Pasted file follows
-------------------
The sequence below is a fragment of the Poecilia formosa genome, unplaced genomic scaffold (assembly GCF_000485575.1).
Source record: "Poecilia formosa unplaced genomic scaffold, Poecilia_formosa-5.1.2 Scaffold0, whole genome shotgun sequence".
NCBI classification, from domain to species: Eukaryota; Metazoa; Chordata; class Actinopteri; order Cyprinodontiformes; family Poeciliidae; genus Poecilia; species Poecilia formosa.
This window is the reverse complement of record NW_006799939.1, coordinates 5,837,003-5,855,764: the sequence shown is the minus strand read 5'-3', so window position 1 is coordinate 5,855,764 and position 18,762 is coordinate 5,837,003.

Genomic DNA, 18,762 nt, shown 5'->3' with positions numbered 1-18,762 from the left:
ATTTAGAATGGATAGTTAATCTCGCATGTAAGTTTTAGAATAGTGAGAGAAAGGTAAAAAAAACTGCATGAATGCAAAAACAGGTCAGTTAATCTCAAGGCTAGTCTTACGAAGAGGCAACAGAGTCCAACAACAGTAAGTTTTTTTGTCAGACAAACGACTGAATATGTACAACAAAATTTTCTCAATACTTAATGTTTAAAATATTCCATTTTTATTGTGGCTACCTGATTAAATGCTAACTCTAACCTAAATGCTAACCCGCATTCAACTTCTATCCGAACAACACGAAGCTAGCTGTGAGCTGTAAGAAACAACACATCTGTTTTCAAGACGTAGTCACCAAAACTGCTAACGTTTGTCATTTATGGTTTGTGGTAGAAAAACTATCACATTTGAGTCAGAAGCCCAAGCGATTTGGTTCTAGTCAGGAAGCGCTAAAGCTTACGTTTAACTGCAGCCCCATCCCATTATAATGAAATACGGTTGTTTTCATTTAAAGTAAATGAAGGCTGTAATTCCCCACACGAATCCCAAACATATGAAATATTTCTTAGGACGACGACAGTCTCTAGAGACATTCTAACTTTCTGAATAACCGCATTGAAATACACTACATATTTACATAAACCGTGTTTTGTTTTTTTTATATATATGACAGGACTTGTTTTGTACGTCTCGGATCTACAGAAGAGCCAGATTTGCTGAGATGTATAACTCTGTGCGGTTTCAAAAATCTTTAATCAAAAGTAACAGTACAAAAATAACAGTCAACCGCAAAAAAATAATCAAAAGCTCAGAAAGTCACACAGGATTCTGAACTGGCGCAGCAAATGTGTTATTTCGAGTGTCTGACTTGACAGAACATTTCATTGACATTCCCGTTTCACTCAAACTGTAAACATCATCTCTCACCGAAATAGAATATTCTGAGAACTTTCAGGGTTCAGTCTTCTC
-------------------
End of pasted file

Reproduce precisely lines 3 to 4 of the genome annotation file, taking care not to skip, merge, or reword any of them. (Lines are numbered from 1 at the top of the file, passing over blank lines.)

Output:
NCBI classification, from domain to species: Eukaryota; Metazoa; Chordata; class Actinopteri; order Cyprinodontiformes; family Poeciliidae; genus Poecilia; species Poecilia formosa.
This window is the reverse complement of record NW_006799939.1, coordinates 5,837,003-5,855,764: the sequence shown is the minus strand read 5'-3', so window position 1 is coordinate 5,855,764 and position 18,762 is coordinate 5,837,003.